Hennis v. Hemlick, No. 10-6400
Decided: January 17, 2012
Timothy Hennis, an enlisted Army soldier, was tried and convicted in civilian court for rape and triple murder in 1986 and was sentenced to death. His conviction was later reversed by the state Supreme Court and, on remand, Hennis was acquitted of all charges. Now free, Hennis sought to continue his Army career; on June 12, 1989 he received a discharge from the service and reenlisted one day later on June 13. In 2004, he retired.
A 2006 cold case review of the murders found Hennis’ DNA inside one of the victims and the Army recalled Hennis to active duty to stand trial via court-martial. Hennis filed for dismissal, arguing that the military did not have jurisdiction pursuant to the Hirshberg Rule that states a soldier could not be tried by court-martial for an offense that occurred in a previous enlistment, even if the person thereafter reenlisted. Hirshberg v. Cooke, 336 U.S. 210 (1949). The Army, however, argued that the Clardy Exception, whereby the military retains jurisdiction of offenses from an earlier enlistment if the soldier’s discharge occurred prior to the expiration of his service contract and for the specific purpose of immediate reenlistment. United States v. Clardy, 13 M.J. 308 (C.M.A. 1982). The district court dismissed Hennis’ habeas petition without prejudice, choosing to abstain from deciding the issue while the court-martial was in progress: so-called Councilman Abstention.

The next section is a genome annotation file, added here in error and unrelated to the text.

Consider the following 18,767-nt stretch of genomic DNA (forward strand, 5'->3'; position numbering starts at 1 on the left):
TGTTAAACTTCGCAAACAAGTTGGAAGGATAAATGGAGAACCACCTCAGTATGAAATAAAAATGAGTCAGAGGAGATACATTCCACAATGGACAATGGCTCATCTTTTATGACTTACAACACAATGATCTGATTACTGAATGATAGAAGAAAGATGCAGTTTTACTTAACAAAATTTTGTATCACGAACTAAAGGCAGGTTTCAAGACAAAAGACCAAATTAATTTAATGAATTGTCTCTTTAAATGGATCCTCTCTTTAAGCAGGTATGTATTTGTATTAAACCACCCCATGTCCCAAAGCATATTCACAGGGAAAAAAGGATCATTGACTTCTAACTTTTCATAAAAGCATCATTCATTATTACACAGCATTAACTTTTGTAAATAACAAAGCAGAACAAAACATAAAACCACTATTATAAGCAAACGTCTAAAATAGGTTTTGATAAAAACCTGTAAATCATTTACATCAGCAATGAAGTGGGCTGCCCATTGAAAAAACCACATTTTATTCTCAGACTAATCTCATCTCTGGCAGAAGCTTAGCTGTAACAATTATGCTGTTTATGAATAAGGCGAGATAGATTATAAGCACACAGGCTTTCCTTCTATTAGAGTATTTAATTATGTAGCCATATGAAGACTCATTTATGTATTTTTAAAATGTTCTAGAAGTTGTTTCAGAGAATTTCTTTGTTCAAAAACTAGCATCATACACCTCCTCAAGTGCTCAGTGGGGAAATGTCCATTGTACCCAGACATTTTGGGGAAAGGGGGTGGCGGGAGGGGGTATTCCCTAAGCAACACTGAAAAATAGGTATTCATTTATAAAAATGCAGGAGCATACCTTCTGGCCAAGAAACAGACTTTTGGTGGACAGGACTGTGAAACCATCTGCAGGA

The Fourth Circuit affirmed the district court’s abstention. Without deciding whether the abstention is mandatory or discretionary, the court noted that the district judge weighed balancing factors about whether to apply the doctrine and would not overturn that judge’s discretion to abstain prior to an exhaustion of remedies through military channels. Councilman Abstention is, at its core, based on principles of comity and, finding that Hennis had not exhausted his other remedies, the Fourth Circuit affirmed the district’s habeas dismissal.
-C. Alexander Cable